• Reduce or eliminate the need for a car.
  • Lead to better community health outcomes and the reduction of negative environmental impacts.

However, there are real concerns about how existing residents of the targeted areas are included or excluded from the planning process.

  • Historically, mass development of “blighted areas” especially when tagged with a revitalization label, has led to mass scale push out of existing neighborhood residents.
  • As areas become more desirable, the rising rates of property costs make the goal of homeownership less accessible for the existing and often low income residents, as seen in the former Cass Corridor area.
  • In the case of Downtown Detroit as rental housing stock has gone into high demand, outright displacement of existing residents, primarily seniors, has occurred.

The current neighborhoods in some form of the planning or implementation phase of the 20-Minute Neighborhood are:

  • West Village
  • Southwest
  • Live6/Fitzgerald
  • Jefferson/Chalmers
  • West Grand Blvd.
  • The North End
  • Russell Woods/Nardin Park

While these areas are all in need of resource development, revitalization should not mean the removal of long-time members of these communities.

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Housing Crisis! Why Detroit needs a Housing Trust Fund

Housing Crisis! Why Detroit needs a Housing Trust Fund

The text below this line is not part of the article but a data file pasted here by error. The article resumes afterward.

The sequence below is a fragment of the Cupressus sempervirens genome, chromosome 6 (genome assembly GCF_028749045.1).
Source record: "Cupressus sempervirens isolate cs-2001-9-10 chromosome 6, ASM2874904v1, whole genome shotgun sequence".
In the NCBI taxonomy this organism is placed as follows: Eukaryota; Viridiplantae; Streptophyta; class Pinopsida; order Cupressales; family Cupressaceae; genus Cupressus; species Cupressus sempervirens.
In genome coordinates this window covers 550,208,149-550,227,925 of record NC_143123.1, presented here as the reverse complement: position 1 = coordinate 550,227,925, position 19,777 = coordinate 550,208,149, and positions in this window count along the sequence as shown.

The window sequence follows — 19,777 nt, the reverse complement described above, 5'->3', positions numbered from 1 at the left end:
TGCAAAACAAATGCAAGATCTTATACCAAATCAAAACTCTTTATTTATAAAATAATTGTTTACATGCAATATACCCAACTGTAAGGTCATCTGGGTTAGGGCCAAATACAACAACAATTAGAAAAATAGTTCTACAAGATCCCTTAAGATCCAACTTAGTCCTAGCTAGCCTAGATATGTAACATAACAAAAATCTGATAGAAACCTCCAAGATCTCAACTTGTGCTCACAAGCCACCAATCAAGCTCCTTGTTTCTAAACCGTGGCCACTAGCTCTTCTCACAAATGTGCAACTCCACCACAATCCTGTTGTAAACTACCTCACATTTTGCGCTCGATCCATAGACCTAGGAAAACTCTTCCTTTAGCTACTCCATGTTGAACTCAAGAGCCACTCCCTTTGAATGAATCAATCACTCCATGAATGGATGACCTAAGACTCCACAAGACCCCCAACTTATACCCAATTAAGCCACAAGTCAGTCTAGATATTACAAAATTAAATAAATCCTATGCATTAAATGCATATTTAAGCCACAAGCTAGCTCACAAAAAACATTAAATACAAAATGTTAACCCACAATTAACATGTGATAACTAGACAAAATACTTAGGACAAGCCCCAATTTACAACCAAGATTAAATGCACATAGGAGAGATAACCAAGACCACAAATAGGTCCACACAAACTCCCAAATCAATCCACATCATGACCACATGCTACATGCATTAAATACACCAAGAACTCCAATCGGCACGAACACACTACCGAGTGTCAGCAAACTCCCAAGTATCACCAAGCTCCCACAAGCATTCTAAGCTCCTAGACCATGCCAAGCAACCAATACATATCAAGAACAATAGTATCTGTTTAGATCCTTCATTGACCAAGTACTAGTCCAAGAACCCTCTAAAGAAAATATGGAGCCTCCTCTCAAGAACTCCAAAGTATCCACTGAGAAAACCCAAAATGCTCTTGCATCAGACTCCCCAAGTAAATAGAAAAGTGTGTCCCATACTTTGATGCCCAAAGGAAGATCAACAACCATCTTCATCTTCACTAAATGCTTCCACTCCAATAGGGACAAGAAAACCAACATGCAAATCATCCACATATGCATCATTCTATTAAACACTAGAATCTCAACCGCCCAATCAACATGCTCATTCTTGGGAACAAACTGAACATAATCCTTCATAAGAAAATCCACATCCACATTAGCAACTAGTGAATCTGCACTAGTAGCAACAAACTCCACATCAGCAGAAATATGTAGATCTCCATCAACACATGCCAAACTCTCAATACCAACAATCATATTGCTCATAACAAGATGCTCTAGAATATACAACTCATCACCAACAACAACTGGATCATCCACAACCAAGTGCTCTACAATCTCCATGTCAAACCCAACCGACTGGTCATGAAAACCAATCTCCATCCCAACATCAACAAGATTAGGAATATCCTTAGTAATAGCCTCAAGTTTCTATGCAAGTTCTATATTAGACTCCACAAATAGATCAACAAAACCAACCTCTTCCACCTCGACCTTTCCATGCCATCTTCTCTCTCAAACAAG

The Problem

City government is executing a “revitalization” of Detroit that is actually based on mass removal of existing residents and incentivizing new residents and businesses to move in. This revitalization plan is based on selective investment and disinvestment. Specifically, the city has determined that most neighborhoods are no longer “viable” which is to say that these neighborhoods and the people who live there cannot be saved—the city government has said it cannot afford to meet their needs/fulfill its role.

Instead, several areas—mostly along key commercial corridors such as East Jefferson, Livernois & 6 Mile, West Grand Boulevard, Woodward, and Vernor—have been identified as “strategic areas” that will receive the bulk of new investment and improved city services (see “Toward Inclusive Growth,” Detroit Corridor Initiative, 2015). These strategic areas happen to be, on average, wealthier and whiter than those areas of Detroit that Detroit city government has decided to withhold investment in services from.  We are, once again, being asked to accept that there will be neighborhoods and residents that will win at the expense of the others, who will lose. We must tell our elected officials, at City Council sessions, in the mayor’s office, and in special committee hearings, as well as at the DEGC and Detroit Future City that this is neither necessary nor acceptable.